Despite bailouts for Greece, Ireland and Portugal, Europe's debt crisis could still spread to core euro zone countries and the emerging economies of eastern Europe, the International Monetary Fund warned on Thursday.

The IMF said it stood ready to provide more aid to Greece if requested, though the country that triggered the sovereign debt crisis in 2009 still had plenty of untapped options for raising extra cash itself through privatizations.

Government sources in Athens meanwhile said international inspectors checking on Greece's compliance with its EU/IMF rescue package had found problems and were pressing for deeper spending cuts to cover a revenue shortfall.

Contagion to the core euro area, and then onwards to emerging Europe, remains a tangible downside risk, the global lender's latest economic report on Europe said.

Finance ministers of the 17-nation single currency area are set to approve a 78 billion euro rescue plan for Portugal next Monday after Finland's prime minister-in-waiting clinched a deal to ensure parliamentary approval of the package.

But markets are increasingly concerned that Greece may never be able to pay back its 327 billion euro debt pile and will have to restructure, forcing losses on investors with severe consequences in the euro zone and beyond.

Asked whether there could be new aid package to help Greece work through its fiscal recovery program, the IMF's European department director, Antonio Borges, said the fund was open to the possibility.

The Greeks have to take the initiative, and so far they have not approached us. The IMF stands ready (to provide additional support) as a matter of policy, he told reporters.

However, Athens also had the potential to raise funds by selling state assets, with the 50 billion euros mentioned as a possible estimate of revenues from a privatization program probably less than 20 percent of all the assets the Greeks could privatize.

The semi-annual IMF report said peripheral members of the euro zone needed to make unrelenting reform efforts to overcome the debt crisis and prevent it spreading further.

It also urged the European Central Bank to tread carefully on further rises in interest rates after last month's first increase since 2007, saying euro zone monetary policy could afford to remain relatively accommodative.

Borges said the program of austerity measures and structural reforms agreed a year ago was probably the best thing that can happen to Greece, though there was always the question of whether it was too ambitious.

Greece has implemented harsh cuts in public spending, public sector wages and pensions but has struggled to raise revenue due to a deep recession and chronic tax evasion. The government faces growing resistance to austerity highlighted by a general strike on Wednesday.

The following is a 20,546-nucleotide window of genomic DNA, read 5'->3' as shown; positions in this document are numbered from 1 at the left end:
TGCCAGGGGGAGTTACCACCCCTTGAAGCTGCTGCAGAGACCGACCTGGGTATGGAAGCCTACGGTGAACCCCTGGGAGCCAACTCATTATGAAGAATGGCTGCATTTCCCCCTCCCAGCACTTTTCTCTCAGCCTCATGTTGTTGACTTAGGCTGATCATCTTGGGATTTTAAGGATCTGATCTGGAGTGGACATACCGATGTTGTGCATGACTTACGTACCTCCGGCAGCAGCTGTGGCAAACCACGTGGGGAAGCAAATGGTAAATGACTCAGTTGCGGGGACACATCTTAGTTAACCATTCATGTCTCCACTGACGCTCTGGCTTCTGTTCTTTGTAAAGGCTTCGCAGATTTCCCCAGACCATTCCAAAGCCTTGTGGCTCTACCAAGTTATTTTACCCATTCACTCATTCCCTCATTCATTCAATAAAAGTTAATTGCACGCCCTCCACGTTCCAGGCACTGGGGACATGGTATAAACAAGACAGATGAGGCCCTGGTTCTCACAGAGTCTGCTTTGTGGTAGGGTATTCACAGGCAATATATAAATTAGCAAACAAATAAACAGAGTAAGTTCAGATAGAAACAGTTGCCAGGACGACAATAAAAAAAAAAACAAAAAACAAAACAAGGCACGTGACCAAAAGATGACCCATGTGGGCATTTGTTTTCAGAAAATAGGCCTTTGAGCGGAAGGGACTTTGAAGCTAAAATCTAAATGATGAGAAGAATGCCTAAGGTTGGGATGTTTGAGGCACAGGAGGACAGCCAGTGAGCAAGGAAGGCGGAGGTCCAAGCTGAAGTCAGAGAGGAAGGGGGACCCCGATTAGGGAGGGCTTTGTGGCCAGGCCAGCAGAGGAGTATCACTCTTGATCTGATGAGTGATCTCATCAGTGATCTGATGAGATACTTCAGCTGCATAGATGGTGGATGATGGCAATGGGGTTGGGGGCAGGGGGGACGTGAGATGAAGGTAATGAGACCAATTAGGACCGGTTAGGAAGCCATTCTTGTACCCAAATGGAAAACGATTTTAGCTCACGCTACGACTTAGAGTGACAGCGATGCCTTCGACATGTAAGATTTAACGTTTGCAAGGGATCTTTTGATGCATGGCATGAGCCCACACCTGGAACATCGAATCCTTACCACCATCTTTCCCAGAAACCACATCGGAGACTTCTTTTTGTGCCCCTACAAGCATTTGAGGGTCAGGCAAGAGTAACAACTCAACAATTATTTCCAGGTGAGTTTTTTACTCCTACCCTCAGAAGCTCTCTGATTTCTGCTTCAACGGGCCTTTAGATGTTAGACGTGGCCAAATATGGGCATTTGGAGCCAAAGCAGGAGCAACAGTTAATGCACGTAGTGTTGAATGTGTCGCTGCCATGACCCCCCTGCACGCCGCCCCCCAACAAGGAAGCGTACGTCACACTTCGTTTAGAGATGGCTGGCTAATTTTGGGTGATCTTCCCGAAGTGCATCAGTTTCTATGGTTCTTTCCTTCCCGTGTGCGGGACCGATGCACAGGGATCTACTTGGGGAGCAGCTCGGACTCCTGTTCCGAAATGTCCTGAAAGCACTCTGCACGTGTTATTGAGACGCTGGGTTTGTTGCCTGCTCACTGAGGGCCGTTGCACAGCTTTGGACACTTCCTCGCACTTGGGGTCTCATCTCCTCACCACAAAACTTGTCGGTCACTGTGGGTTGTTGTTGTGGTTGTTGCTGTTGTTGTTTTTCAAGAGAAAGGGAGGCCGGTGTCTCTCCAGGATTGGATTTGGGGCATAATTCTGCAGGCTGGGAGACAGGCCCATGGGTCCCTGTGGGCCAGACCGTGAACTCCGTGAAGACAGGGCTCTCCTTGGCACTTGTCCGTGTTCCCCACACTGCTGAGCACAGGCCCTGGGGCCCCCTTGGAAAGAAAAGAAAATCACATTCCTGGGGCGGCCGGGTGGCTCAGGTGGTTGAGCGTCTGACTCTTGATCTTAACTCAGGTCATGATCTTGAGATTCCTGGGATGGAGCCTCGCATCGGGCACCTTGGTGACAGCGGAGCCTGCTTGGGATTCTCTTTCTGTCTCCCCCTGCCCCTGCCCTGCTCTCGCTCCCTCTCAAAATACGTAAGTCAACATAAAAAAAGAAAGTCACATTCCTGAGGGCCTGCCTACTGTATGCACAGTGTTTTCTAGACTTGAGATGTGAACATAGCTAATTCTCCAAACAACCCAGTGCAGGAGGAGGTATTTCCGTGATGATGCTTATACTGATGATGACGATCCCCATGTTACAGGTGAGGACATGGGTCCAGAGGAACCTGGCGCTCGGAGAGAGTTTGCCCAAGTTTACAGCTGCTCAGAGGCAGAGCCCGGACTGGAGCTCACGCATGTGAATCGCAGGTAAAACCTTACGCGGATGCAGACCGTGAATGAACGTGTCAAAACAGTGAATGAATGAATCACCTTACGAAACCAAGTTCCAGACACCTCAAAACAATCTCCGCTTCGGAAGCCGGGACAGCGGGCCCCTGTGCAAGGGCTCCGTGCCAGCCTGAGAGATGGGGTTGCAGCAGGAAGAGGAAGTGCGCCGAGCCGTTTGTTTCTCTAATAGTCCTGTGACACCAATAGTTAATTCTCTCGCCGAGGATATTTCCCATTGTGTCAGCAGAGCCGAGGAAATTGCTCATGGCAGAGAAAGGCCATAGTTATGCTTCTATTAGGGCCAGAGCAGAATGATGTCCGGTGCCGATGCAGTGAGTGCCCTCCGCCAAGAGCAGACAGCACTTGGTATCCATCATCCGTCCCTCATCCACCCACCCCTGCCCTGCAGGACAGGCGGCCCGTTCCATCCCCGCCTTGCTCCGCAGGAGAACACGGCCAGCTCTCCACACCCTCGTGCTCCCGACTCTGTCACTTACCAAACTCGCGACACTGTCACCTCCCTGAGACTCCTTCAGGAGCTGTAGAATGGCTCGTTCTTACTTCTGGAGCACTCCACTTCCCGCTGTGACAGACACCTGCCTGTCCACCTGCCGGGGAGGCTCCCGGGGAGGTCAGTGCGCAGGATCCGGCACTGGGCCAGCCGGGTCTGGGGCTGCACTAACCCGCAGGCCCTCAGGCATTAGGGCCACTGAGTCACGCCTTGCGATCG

Greek sovereign bond yields soared to fresh euro-era highs on a growing belief that euro zone finance ministers will not deliver fresh aid for Athens at their monthly meeting next week. The yield on two-year Greek bonds rose to an eye-watering 27 percent.

By contrast, Portuguese and Irish yields eased after the Finnish deal on Lisbon's behalf removed one key political uncertainty.

The eurosceptical True Finns party, which scored big gains in last month's general election by vehemently opposing the Portuguese bailout, said it would not take part in talks to form the next Finnish government.

German Finance Minister Wolfgang Schaeuble told parliament in Berlin he saw considerable concern for Greece and doubts about its ability to return to capital markets.

Any fresh aid would have to be tied to clear conditions and could only be considered after EU and IMF inspectors, now in Athens, report on Greek compliance with its fiscal adjustment program, he said.

Signs of disquiet are beginning to emerge from the EU/IMF/ECB troika mission, government sources in Athens said.

They are forming an opinion that there are difficulties, said one senior government official who requested anonymity. They are concerned there is a high risk revenue targets will not be met and are pressing for more spending cuts.

The Washington-based fund's views about Greece are being closely watched ahead of next month's decision on whether Athens receives the next 12 billion euro ($17.27 billion) tranche of its 110 billion euro EU/IMF bailout.

Ireland and Greece are already dependent on 52.5 billion euros of IMF aid while Portugal is awaiting a 26-billion-euro three-year lifeline from the Fund.

Banks in the troubled countries are being kept above water by unlimited ECB liquidity, and the IMF said the central bank might need to extend that system again beyond June 12.

Financial markets and economists are overwhelmingly convinced that Greece will have to restructure its debt mountain and force investors to take losses.

But Borges said the IMF believed Greece was not bankrupt despite its high debt.

All IMF programs are based on debt sustainability, so as long as a program is in place that means that the IMF believes Greek debt is sustainable, he said.

(additional reporting by Emilie Sithole-Matarise in London, Annika Breidthardt in Berlin and Dina Kyriakidou in Athens; writing by Paul Taylor; editing by John Stonestreet)